News Articles

Jackson, Miss., in water emergency, Baptists ready to respond

Firefighters and recruits for the Jackson, Miss., Fire Department carry cases of bottled water to residents vehicles, Aug. 18, 2022, as part of the city's response to longstanding water system problems. On Monday, Aug. 29, 2022, Mississippi Gov. Tate Reeves said he's declaring a state of emergency after excessive rainfall worsened problems in one of Jackson’s already troubled water-treatment plants. (AP Photo/Rogelio V. Solis)

JACKSON, Miss. (AP) – Mississippi Gov. Tate Reeves said Monday night (Aug. 29) that he is declaring a state of emergency after excessive rainfall exacerbated problems in one of Jackson’s water-treatment plants and caused low water pressure through much of the capital city.

The low pressure raised concerns about firefighting and about people’s ability to take showers or flush toilets. A swollen Pearl River flooded streets and at least one home in Jackson on Monday, days after storms dumped heavy rain, but water levels were starting to recede.

Reeves said that on Tuesday the Mississippi Emergency Management Agency will start distributing both drinking water and non-potable water in the city of 150,000 residents, and the National Guard will be called in to help.

Hubert Yates, director of disaster relief for Mississippi Baptists, said the state has largely taken over the water distribution efforts by declaring a state of emergency and calling in the National Guard. But he added that Mississippi Baptists remain on standby to help the state with water distribution if requested.

State convention staff remains in “assessment mode,” Yates said. Staff members will meet with local churches Tuesday afternoon (Aug. 30) to determine how they can help.

Shawn Parker, executive director for the Mississippi Baptist Convention Board, said the state convention’s office, located in Jackson, will be closed through at least this Thursday (Sept. 1) due to a lack of usable water.

He said there is a “strong likelihood,” that churches in Jackson will not be able to meet in their buildings this upcoming Sunday.

The governor said he understands people in Jackson don’t want to have water system problems.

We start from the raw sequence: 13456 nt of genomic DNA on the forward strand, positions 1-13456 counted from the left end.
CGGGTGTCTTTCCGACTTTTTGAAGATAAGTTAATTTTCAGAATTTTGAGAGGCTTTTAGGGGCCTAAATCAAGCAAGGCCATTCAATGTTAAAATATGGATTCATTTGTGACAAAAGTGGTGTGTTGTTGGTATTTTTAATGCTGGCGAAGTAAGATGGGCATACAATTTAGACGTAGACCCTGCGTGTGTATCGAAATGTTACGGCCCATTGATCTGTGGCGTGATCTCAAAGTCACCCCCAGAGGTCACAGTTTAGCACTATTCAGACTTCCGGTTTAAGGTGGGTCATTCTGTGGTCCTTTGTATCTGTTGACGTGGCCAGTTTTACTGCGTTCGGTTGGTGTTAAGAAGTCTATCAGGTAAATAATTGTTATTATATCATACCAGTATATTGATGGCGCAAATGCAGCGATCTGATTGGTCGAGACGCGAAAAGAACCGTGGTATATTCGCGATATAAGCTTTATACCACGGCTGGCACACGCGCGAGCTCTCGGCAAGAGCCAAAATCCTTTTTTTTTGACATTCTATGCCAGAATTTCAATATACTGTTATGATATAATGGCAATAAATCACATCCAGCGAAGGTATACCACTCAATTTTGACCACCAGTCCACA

“I get it. I live in the city. It’s not news that I want to hear,” Reeves said. “But we are going to be there for you.”

The National Weather Service said the Pearl River had crested at about 35.4 feet. That is short of the major flood stage level of 36 feet.

There are two water-treatment plants in Jackson, and the larger one is near a reservoir that provides most of the city’s water supply. The reservoir also has a role in flood control.

Jackson Mayor Chokwe Antar Lumumba said flooding has created additional problems at the treatment plant, and low water pressure could last a few days.

“What I liken it to is if you were drinking out of a Styrofoam cup, someone puts a hole in the bottom of it, you’re steady trying to fill it while it’s steady running out at the bottom,” Lumumba said.

The city has had a longstanding problem with its water system.

A cold snap in 2021 left a significant number of people without running water after pipes froze. Similar problems happened again early this year, on a smaller scale. The city has been under a boil-water notice since late July because tests found a cloudy quality to the water that could lead to health problems.

Despite the recent flooding, Lumumba said the water did not rise as high as expected. Earlier projections showed about 100 to 150 buildings in the Jackson area faced the possibility of flooding.

“We thank the Lord most of all for sparing so many of our residents,” Lumumba said.

Parker asked fellow Southern Baptists to pray for the state leaders, for Jackson residents and for the local churches during this crisis.

“The situation has created a serious crisis across the city, and there is an immediate and urgent need for clean water for Jackson residents,” Parker said. “I know that churches are going to pull together to help meet that need.”

“Even though they can’t meet, I don’t think this is going to hamper churches’ ability to minister to the community. I think it’s going to give the churches a great opportunity to minister in their various communities and be able to share the love of Christ and the Gospel in a meaningful and tangible way.”

From The Associated Press. May not be republished. BP staff writer Timothy Cockes contributed to this report.